Was it the same kind of madness in the States before it changed?
Completely different kind of madness. Before, America was a real fantasy land. It was still Walt Disney and hamburger dates and when you came back in 1969 it wasn’t anymore. Kids were really into what was going on in their country. I remember watching Goldwater-Johnson in ’64 and it was a compete little show. But by the time it came to Nixon’s turn two years ago, people were concerned in a really different way.

Rock music as politics?
Who knows, man? I mean they used to try and put it down so heavy, rock ‘n’ roll. I wonder if they knew there was some rhythm in there that was gonna shake their house down. I used to pick up those posters down South that say, “Don’t let your kid buy Negro records. Savage music. It will twist their minds.” Real heavy stuff against a black radio station or black records.

Was it a big thing to finally see the black lifestyle in America for the first time?
It was a real joy. It was like I imagined but even better. Always a gas to see Etta James or B.B. King work for the first time. Some of those old blues cats. Wherever I go I still try and see whoever I can, I’ve heard is good or is still alive. I saw Arthur Crudup and Bukka White last time. Incredible.

We all went to the Apollo Theatre the first time over. Joe Tex and Wilson Pickett and the complete James Brown Review. Could never get over the fact that they were into that soul bag in ’64. Those suits, those movements, the vocal groups. It became obvious then the spades were going to change their music. They were into that formal, professional thing, which is not half as exciting as when they just let it go. And music ties in with all the rest. Like a real rebellion against that soul thing. Like “Papa’s Got a Brand New Bag.” You were always told it was going to be heavy going up there, but it never was.

Actually, the first gig was in San Bernardino. It was a straight gas, man. They all knew the songs and they were all bopping. It was like being back home. “Ah, love these American gigs.” and “Route 66” mentioned San Bernardino, so everybody was into it. The next gig was Omaha with the motorcycles and 600 kids. Then you get deflated. That’s what stopped us from turning into pop stars then, we were always having those continual complete somebody hittin’ you in the face, “Don’t forget, boy.” Then we really had to work America and it really got the band together. We’d fallen off in playing in England ’cause nobody was listening, we’d do four numbers and be gone. Don’t blink, you’ll miss us.

There was one ballroom number in Black-pool during Scots week when all the Scots come down and get really drunk and let it rip. A whole gang of ’em came to this ballroom and they didn’t like us and they punched their way to the front, right through the whole 7000 people, straight to the stage and started spitting at us. This guy in front spitting. His head was just football size, just right. In those days for me, I had a temper, and “You spit on me?” and I kicked his face in. It was down to the pressure of the road too. America to Australia to Canada to Europe, then recording.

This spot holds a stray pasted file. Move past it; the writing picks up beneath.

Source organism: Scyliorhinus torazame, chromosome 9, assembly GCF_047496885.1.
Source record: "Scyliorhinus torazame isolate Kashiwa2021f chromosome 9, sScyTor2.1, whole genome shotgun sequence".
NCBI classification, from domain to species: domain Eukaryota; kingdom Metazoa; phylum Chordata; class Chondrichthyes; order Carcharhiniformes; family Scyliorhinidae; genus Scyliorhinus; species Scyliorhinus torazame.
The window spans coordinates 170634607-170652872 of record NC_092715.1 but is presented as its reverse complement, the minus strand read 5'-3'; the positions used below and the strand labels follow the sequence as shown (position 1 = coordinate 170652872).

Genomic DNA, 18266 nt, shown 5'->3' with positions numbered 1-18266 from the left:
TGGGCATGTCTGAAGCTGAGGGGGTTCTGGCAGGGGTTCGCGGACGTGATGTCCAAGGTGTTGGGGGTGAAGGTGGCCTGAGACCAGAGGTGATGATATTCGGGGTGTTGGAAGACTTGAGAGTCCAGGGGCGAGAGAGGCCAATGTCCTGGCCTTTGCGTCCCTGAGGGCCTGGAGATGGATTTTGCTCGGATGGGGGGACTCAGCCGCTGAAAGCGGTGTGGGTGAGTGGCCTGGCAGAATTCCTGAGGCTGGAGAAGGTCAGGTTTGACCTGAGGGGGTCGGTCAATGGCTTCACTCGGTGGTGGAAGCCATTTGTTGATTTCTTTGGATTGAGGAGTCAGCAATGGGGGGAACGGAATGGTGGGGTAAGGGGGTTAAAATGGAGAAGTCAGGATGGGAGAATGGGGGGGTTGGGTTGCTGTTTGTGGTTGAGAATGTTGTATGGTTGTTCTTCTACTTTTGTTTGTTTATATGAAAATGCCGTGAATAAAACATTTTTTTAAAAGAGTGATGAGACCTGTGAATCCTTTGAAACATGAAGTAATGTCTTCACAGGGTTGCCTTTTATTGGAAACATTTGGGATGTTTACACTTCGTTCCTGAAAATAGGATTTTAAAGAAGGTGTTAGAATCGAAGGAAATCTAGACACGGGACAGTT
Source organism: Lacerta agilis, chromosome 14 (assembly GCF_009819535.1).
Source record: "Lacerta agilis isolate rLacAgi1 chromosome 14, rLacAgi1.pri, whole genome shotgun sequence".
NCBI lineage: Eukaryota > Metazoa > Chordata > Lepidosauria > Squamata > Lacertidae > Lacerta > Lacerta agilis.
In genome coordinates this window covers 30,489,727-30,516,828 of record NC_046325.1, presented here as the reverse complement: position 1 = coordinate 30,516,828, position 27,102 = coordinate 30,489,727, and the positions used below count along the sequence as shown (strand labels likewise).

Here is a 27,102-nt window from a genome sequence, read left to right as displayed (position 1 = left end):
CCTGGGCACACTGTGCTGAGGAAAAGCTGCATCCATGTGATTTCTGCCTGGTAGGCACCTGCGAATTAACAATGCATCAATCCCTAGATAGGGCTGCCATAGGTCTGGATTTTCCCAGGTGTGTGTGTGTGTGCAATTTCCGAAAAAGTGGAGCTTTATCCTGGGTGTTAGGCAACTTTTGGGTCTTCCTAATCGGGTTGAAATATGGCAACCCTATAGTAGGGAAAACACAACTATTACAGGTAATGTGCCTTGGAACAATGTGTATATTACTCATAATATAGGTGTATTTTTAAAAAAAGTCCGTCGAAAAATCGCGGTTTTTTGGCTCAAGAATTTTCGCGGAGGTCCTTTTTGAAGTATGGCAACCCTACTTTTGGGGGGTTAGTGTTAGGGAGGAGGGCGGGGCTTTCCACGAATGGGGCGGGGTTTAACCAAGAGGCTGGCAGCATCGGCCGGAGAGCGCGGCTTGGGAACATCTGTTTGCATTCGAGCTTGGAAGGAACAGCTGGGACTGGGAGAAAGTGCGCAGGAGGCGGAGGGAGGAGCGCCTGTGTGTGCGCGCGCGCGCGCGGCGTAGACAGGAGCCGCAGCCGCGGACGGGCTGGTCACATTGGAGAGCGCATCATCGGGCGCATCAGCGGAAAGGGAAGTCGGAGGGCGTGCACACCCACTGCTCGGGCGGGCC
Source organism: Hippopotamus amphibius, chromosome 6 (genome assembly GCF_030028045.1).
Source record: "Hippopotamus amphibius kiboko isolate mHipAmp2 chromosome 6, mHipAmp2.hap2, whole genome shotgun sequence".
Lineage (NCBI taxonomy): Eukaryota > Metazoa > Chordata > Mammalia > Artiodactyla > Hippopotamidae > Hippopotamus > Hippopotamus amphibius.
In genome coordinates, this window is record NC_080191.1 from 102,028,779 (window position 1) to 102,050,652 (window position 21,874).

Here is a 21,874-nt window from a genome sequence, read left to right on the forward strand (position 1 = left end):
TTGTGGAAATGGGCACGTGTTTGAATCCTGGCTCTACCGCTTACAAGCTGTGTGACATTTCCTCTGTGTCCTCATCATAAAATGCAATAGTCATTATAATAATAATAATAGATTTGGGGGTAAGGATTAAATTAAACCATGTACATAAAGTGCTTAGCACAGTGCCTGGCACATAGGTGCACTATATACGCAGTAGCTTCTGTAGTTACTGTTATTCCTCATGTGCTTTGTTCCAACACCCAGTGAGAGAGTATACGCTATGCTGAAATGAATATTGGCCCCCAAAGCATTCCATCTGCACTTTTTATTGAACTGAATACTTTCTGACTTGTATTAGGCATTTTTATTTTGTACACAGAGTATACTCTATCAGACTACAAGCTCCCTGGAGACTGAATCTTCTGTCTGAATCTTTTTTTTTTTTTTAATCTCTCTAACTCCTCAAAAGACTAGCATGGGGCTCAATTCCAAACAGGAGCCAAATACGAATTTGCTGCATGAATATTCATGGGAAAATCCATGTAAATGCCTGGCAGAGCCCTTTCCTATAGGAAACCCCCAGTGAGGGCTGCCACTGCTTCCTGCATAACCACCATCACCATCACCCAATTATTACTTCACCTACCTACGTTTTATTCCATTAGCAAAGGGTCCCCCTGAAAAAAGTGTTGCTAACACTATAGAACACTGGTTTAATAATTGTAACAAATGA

You did some recording the first time over?
Yeah, at Chess, “Michigan Avenue” and “It’s All Over Now” and “Confessing the Blues.” Oldham was never a blues man, which was one reason he couldn’t connect with us. But a lot of things like “Spider and the Fly” were cut at the end of a session, while some guy was sweeping up. “Play With Fire” is like that, with Phil Spector on tuned-down electric guitar, me on acoustic, Jack Nitzsche on harpsichord, and Mick on tambourine with echo chamber. It was about seven o’clock in the morning. Everybody fell asleep.

Did you meet Spector that first time over?
I think we met him in England before we even went to the States. We were still into the blues. Phil Spector was a big American record producer, kind of just another person that Andrew wanted you to meet. Although I really dug his sound, those records. Always wanted to know how he got such a big sound, and when I found out it was a 170-piece orchestra, Ok. Jack Nitzsche was Phil’s arranger and a very important part of that whole sound. It was Jack’s idea of harmonies and spacing. But it’s nice he’s singing with Crazy Horse now. He couldn’t stand to . . . to even get him to play the piano you used to have to do a whole Jack number. It’s great he’s doing it.

Brian had some kind of genius for finding people, didn’t he?
He did. He got us together . . . Charlie, Mick and me.

He brought Nico to the Velvet Underground.
He was into Dylan too, very early on. He was the only one of us who hung out with Dylan for a bit. A lot of people know Brian that I don’t know, that I didn’t know knew him who come up and say, “Yeah, I knew Brian.”

He was great. It was only when you had to work with him that he got very hung up. Anita could tell you a lot about Brian, obviously, because she was Brian’s chick for a long time. Brian did have that thing for pulling people together, for meeting people, didn’t he?